}
setHealth(value) {
if (value < 0) {
throw new Error("Health must be non-negative.");
}
@health = value;
}
numAttacks: 0,
const attackMessage: "The monster hits you!"
}
// As in the harmony:classes proposal, 'const class' freezes all of
// 1. the class binding, if named declaration rather than expression,
// 2. the class prototype induced by the const class,
// 3. the constructor method of the const class.
//
// 'const class' also seals instances constructed by the constructor, as if the
// last line of the constructor method were Object.seal(this), called using the
// original values of Object and Object.seal.
const class Frosty {
}
@robotlolita
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robotlolita commented Nov 4, 2011

@BrendanEich ah, yes. From what I gather, most of (the active people on) es-discuss seem to favour object exemplars over class literals.

About the verbosity of both approaches, I think the perceived verbosity is likely the same. Optimisations are a tough matter, indeed. But then, there's the awesome triangle operator :3

@visionmedia You could also say most of the aspects of a programming language's syntax are highly subjective. Even in the real poll of people using the language you're likely to find highly divergent opinions on what "feature x" should look like. Just take a look at the endless discussions about ASI, indentation style, brace placement style, and of course, "lol how do I wrote OOP in JS". The end result will be biased at the end, but the interesting thing about these discussions is that you can make them less of a one-man biased. People are always free to chip in es-discuss and, well, discuss stuff.

@tj
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tj commented Nov 4, 2011

@killdream if it's so speculative I dont see why there's so much effort involved in changing it. Everyone I know that uses JavaScript daily is absolutely fine with the syntax, perhaps even liking more than most languages they've used. On the other than almost every person I talk to in #node.js migrating over from ruby etc loves coffee-script because it's more familiar to them, I get that, but do we change an existing language just to satisfy people that are not taking any time to really learn the language? and what happens to be trendy now?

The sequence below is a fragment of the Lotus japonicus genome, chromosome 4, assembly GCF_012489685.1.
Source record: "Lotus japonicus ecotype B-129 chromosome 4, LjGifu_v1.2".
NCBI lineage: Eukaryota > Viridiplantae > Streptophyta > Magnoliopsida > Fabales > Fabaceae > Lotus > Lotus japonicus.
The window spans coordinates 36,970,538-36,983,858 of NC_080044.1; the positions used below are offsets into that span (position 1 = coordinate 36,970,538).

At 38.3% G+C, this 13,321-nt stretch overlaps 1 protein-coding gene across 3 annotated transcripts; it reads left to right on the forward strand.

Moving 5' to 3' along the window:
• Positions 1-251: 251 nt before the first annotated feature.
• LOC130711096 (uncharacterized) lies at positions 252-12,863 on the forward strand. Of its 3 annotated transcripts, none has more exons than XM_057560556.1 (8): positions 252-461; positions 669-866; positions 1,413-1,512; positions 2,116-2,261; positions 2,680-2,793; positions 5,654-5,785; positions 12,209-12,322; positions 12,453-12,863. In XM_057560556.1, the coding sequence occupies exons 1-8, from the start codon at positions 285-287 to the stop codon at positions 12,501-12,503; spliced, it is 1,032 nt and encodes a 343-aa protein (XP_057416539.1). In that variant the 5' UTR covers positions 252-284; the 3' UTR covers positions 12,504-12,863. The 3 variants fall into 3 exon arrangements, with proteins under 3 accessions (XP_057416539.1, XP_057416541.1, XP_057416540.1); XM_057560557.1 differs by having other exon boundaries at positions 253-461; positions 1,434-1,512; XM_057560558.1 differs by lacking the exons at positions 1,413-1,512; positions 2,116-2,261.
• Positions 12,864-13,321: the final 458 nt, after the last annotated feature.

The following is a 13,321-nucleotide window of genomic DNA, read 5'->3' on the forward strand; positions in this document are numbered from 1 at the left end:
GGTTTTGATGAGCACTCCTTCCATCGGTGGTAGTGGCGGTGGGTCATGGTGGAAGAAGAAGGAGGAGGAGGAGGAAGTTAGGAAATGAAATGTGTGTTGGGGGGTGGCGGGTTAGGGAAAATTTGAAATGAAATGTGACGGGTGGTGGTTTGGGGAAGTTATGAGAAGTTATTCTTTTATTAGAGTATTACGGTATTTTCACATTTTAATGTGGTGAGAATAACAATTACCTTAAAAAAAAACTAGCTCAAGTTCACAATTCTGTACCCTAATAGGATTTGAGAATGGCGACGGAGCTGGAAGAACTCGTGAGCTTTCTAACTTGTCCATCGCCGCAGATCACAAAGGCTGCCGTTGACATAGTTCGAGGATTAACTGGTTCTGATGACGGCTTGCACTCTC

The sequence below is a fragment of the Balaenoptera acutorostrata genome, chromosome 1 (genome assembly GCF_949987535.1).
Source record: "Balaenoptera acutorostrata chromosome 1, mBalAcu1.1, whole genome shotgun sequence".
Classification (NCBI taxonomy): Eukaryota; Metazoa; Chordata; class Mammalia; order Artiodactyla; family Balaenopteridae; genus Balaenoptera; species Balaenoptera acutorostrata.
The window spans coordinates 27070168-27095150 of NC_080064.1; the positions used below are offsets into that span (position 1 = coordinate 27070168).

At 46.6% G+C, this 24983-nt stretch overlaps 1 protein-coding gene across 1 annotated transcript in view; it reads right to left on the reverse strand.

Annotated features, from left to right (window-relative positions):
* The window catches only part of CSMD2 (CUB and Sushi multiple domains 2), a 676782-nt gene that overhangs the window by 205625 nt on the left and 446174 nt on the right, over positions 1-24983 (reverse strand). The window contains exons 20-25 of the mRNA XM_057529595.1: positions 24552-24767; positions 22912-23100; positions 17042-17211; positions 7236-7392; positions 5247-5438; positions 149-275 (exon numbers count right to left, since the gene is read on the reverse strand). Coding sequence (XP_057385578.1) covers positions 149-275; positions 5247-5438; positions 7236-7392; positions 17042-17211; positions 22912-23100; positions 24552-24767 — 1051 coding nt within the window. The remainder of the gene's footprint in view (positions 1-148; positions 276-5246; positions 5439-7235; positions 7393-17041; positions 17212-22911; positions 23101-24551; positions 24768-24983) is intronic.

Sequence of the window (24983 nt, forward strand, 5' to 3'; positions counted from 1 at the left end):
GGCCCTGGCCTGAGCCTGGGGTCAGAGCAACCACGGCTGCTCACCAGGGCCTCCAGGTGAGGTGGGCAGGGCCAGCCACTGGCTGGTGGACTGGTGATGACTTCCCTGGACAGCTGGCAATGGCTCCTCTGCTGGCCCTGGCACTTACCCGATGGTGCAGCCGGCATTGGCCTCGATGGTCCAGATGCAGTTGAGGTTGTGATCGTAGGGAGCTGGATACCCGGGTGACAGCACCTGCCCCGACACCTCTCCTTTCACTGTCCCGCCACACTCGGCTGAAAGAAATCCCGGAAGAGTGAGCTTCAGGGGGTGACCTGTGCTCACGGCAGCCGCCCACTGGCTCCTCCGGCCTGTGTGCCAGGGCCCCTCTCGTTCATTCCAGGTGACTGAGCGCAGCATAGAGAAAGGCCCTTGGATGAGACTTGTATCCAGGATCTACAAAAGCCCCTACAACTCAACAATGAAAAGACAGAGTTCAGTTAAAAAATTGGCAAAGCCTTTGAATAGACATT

@BrendanEich
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BrendanEich commented Nov 4, 2011

@visionmedia: I write JS. Please don't personalize in lieu of actual arguments. The calls for 'class' in JS are something I still find overloaded and even contradictory. I still suspect we won't get 'class' into ES.next. Some in the community will find this to be a terrible failure. You won't, but why are you more important?

Again, the thing that bugs me most is when "freedom" is defined as telling me what I must do in my code by telling the standards body not to extend the language. That's not freedom at all.

If you have to read my code that uses extensions you personally don't use, and this is a bad problem for you, then stop reading (and using) my code. That's freedom -- you don't have to read my code, and I don't have to use yours.

To settle what to add to the language, we need better arguments than subjective ones that you contend are all equally "valid". We need objective arguments founded on common premises about costs to users and implementors of adding vs. not adding, and on how the extensions interact with the rest of the language.

/be

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ghost commented Nov 5, 2011